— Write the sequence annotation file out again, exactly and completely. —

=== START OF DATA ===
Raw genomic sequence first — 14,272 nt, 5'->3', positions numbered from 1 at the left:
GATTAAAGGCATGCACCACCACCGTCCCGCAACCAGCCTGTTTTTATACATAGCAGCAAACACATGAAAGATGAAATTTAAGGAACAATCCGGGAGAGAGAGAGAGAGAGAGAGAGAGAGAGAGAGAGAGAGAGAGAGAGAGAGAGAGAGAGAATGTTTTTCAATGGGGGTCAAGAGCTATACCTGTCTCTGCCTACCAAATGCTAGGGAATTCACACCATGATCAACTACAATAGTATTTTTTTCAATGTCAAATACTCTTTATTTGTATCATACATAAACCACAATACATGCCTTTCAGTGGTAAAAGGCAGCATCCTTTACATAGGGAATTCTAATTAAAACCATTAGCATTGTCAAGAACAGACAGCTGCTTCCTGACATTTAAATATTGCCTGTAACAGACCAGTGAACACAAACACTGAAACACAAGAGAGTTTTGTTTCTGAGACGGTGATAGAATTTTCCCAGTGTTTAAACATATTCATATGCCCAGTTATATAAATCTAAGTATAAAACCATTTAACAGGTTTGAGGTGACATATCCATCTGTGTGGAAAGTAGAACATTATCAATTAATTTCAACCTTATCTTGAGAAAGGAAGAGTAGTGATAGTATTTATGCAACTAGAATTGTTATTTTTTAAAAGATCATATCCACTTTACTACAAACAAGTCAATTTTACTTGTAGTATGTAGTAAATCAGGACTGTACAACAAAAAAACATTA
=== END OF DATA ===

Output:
Raw genomic sequence first — 14,272 nt, 5'->3', positions numbered from 1 at the left:
GATTAAAGGCATGCACCACCACCGTCCCGCAACCAGCCTGTTTTTATACATAGCAGCAAACACATGAAAGATGAAATTTAAGGAACAATCCGGGAGAGAGAGAGAGAGAGAGAGAGAGAGAGAGAGAGAGAGAGAGAGAGAGAGAGAGAGAGAATGTTTTTCAATGGGGGTCAAGAGCTATACCTGTCTCTGCCTACCAAATGCTAGGGAATTCACACCATGATCAACTACAATAGTATTTTTTTCAATGTCAAATACTCTTTATTTGTATCATACATAAACCACAATACATGCCTTTCAGTGGTAAAAGGCAGCATCCTTTACATAGGGAATTCTAATTAAAACCATTAGCATTGTCAAGAACAGACAGCTGCTTCCTGACATTTAAATATTGCCTGTAACAGACCAGTGAACACAAACACTGAAACACAAGAGAGTTTTGTTTCTGAGACGGTGATAGAATTTTCCCAGTGTTTAAACATATTCATATGCCCAGTTATATAAATCTAAGTATAAAACCATTTAACAGGTTTGAGGTGACATATCCATCTGTGTGGAAAGTAGAACATTATCAATTAATTTCAACCTTATCTTGAGAAAGGAAGAGTAGTGATAGTATTTATGCAACTAGAATTGTTATTTTTTAAAAGATCATATCCACTTTACTACAAACAAGTCAATTTTACTTGTAGTATGTAGTAAATCAGGACTGTACAACAAAAAAACATTA